If reusable fabric face masks have become part of your routine, you probably know that keeping masks clean is critical. Ideally, you’ll wash your mask after each wearing, using a mild detergent in the machine or mild dish soap when hand-washing. Bleach, ammonia or fabric softeners aren’t recommended. Heat kills the virus, so either use hot water or a hot dryer. Ironing with a steam iron adds a crisp look and extra virus-killing. Don’t share masks and treat a used (worn) mask as potentially contaminated, toss it in a plastic bag until you can properly clean it. Yes, it’s a bit of extra work, but you’re helping stop the spread of corona virus and avoiding filling the garbage with disposable masks.
Do turn your clothes inside out before washing. That’s the way they were assembled, and especially on dark items, you’ll be helping preserve the rich dark tones (and any applied graphics) from unnecessary friction. Do use a delicates mesh bag to prevent snagging, tearing and stretching. Do separate fabric types when you can. Cottons and polysters need different temperatures and spin cycles. Don’t overload your washing machine or use too much detergent. And don’t use hot water unless you need to. Today’s machines and laundry detergents work just great with cold or cool water. Check the garment care instructions.
Wedding planners suggest you arrange cleaning and preservation of your gown well before the ceremony. Our professional staff will care for your gown after the ceremony, cleaning and expertly packaging it for long-term storage. Not sure if you are going to save your gown or sell it? Gowns that have been professionally cleaned and preserved bring a higher price than those left ‘as worn.’ We’re ready to help with cleaning, pressing and last minute alterations for everyone in the wedding party.
Let us know if you have a loose button or a falling hem. Out talented staff can repair your favorite clothes so you can keep wearing them time and time again. Hemming a new pair of pants? Don’t forget to let us know if you want to keep your original hem. And don’t forget to call ahead for a fitting on your specialty garments- our expert seamstress/tailor will keep you looking your best.
Spring cleaning, part two
Needlepoint and Pillows
Look closely for body oil and smudges. Take them outside to see them under sunlight. Untreated facial and body oil can stain fabrics, over time, causing spots to oxidize and turn dark.
Bedspreads and Cushion Covers
These should be drycleaned or washed every month or so, as needed. They can also gather facial and body oil, in addition to collecting airborne dust and other debris. Inspect closely under bright light, especially if someone you know eats in bed.
Drapes and Curtains
These can be downright overwhelming because of weight and bulk, but they must be vacuumed, drycleaned or steam cleaned at least every two years, if not sooner, depending on cooking habits, furnace care, fireplace use, in-house smoking.
Cabernet or Chablis? Don’t think of red wine as the enemy. White wine spills are just as damaging if left untreated. The sugar will oxidize leaving a brown haze around the original spill. And just like other stains, please do not try and pre-treat – it can cause the sugar to set into the fabric. Bring the item to us as soon as possible and remember – always let us know what you spilled – we have the best success when there’s no guess work.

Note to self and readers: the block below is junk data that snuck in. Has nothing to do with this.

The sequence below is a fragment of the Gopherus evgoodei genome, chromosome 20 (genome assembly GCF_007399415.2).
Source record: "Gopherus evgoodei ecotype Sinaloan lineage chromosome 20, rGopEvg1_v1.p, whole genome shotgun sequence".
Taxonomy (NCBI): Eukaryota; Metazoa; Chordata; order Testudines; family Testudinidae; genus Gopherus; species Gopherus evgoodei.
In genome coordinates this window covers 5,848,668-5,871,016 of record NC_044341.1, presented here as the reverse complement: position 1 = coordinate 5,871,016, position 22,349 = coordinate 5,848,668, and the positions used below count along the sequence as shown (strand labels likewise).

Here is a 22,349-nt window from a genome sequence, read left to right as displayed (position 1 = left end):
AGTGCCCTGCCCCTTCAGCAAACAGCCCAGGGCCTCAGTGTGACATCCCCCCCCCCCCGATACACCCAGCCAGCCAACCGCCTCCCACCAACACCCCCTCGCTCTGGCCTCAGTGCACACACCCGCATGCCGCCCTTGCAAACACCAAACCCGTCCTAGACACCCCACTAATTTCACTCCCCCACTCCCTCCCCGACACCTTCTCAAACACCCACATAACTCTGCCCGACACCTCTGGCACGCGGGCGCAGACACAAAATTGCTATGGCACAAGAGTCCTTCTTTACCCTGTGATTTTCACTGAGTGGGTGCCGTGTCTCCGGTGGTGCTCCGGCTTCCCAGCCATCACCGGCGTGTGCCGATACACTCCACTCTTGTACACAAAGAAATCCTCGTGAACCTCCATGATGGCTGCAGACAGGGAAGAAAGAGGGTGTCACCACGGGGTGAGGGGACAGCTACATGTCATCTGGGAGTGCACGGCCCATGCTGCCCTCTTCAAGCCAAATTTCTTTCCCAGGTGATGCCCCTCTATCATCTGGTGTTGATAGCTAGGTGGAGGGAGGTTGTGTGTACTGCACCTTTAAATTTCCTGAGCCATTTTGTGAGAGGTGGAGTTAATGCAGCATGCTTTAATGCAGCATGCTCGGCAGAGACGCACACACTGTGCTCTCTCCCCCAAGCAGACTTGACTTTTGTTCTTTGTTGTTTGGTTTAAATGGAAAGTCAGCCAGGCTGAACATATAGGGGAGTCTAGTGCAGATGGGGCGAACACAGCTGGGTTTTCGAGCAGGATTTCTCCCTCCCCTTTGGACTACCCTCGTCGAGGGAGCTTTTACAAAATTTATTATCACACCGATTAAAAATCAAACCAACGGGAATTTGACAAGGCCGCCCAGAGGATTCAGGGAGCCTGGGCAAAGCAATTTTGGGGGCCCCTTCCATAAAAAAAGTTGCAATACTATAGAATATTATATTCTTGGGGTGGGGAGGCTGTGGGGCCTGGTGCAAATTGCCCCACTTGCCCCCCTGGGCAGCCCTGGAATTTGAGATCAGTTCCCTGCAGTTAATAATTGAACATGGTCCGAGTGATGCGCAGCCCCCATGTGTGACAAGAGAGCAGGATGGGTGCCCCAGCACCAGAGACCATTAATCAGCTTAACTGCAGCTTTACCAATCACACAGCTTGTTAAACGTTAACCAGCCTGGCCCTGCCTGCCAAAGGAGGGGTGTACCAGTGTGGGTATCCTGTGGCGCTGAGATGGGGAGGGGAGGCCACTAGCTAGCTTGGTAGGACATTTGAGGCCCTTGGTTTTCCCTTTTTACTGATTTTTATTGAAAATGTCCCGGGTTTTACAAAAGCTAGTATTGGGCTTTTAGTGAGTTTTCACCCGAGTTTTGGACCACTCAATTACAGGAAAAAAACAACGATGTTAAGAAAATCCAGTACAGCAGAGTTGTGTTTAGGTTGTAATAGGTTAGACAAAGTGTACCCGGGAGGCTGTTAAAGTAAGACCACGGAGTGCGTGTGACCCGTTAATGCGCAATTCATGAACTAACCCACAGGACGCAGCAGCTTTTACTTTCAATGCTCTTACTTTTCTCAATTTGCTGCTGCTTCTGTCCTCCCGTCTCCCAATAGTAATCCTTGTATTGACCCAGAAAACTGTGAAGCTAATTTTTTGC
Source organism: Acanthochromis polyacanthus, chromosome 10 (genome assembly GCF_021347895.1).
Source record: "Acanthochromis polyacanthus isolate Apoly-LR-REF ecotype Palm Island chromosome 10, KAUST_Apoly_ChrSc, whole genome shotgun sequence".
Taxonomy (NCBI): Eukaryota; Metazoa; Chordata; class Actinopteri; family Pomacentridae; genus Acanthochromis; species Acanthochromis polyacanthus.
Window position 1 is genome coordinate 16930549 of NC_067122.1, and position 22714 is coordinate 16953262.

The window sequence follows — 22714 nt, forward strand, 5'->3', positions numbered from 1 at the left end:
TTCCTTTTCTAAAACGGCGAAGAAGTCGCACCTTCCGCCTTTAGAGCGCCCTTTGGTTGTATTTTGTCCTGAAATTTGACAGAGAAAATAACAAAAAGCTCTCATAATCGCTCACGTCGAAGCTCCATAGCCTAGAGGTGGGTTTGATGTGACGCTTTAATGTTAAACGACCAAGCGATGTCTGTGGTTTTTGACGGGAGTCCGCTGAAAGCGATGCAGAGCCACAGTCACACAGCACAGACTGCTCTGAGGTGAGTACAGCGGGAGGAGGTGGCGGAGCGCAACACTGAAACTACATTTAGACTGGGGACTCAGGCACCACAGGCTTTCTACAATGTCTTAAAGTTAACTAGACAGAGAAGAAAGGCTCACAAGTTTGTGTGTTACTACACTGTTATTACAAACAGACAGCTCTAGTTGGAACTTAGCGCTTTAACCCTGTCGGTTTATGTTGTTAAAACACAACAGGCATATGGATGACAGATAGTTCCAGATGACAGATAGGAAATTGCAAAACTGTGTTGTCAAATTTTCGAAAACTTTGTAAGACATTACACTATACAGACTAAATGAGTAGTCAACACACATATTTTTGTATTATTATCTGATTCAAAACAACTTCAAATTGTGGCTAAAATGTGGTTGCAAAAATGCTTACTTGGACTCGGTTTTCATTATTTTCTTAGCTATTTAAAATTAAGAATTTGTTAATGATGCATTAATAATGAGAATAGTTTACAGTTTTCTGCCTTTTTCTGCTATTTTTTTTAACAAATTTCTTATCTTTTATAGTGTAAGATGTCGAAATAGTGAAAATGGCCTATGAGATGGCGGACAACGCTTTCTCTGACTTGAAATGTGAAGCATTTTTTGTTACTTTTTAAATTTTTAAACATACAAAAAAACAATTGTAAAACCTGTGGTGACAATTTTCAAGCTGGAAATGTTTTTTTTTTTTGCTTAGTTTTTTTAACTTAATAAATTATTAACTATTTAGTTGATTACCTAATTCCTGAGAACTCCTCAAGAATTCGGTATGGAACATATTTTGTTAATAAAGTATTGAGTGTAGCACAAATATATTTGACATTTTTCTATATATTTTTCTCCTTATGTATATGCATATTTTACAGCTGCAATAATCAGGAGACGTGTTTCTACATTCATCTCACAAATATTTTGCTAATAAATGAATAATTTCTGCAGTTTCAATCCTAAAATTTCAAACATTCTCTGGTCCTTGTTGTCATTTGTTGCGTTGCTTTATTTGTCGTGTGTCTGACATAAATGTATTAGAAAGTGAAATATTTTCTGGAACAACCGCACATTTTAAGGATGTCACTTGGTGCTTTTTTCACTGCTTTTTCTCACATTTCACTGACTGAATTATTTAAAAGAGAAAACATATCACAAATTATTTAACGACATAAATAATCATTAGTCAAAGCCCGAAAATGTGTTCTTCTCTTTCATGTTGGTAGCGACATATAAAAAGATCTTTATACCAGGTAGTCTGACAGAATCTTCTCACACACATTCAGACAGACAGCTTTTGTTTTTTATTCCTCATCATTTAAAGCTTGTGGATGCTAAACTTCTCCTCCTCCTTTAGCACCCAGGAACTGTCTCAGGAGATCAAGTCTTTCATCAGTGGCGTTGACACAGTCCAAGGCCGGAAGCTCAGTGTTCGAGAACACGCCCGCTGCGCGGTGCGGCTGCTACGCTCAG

New technology adds improvements to the way we do business. You may notice barcode labels in your garments – please don’t remove them – they allow us to track your clothes during the cleaning process, and even attach specialty care instructions to your favorite piece of fashion. The labels are safe for all fabrics, and don’t worry, we will never use them on your special occasion wear.
New fashions mean new fabric combinations. Remember to read the care labels and always follow the designer’s request for professional cleaning. DIY cleaning mishaps are the number one reason those favorite designs don’t hold up – trust our professional textile experts to take special care of your delicate fabrics like lace, suede, leather, fur, plastic and even metal.
What a wonderful holiday: celebrate the love in your life. While the pandemic has put a wrinkle in romantic restaurant dining, there’s nothing stopping a just-the-two-of-you candlelit celebration. Dress up a little, turn down the lights and set the mood. A crisp white tablecloth and napkins, fresh flowers, champagne, a favorite entree and a chocolate desert should be sure-fire passion starters. If things get a little messy, remember we can remove lipstick, wine and food stains.
Why is one garment called a pair? Even the earliest pair of pantaloons were attached in the middle. Linguists call this a plurale tantum, Latin for plural only. English has lots of pluralia tantum: electronics, odds, surroundings and thanks. Items that have two symmetrical or attached halves are popular examples, like scissors, pliers, and glasses. They all are a pair despite being a single item.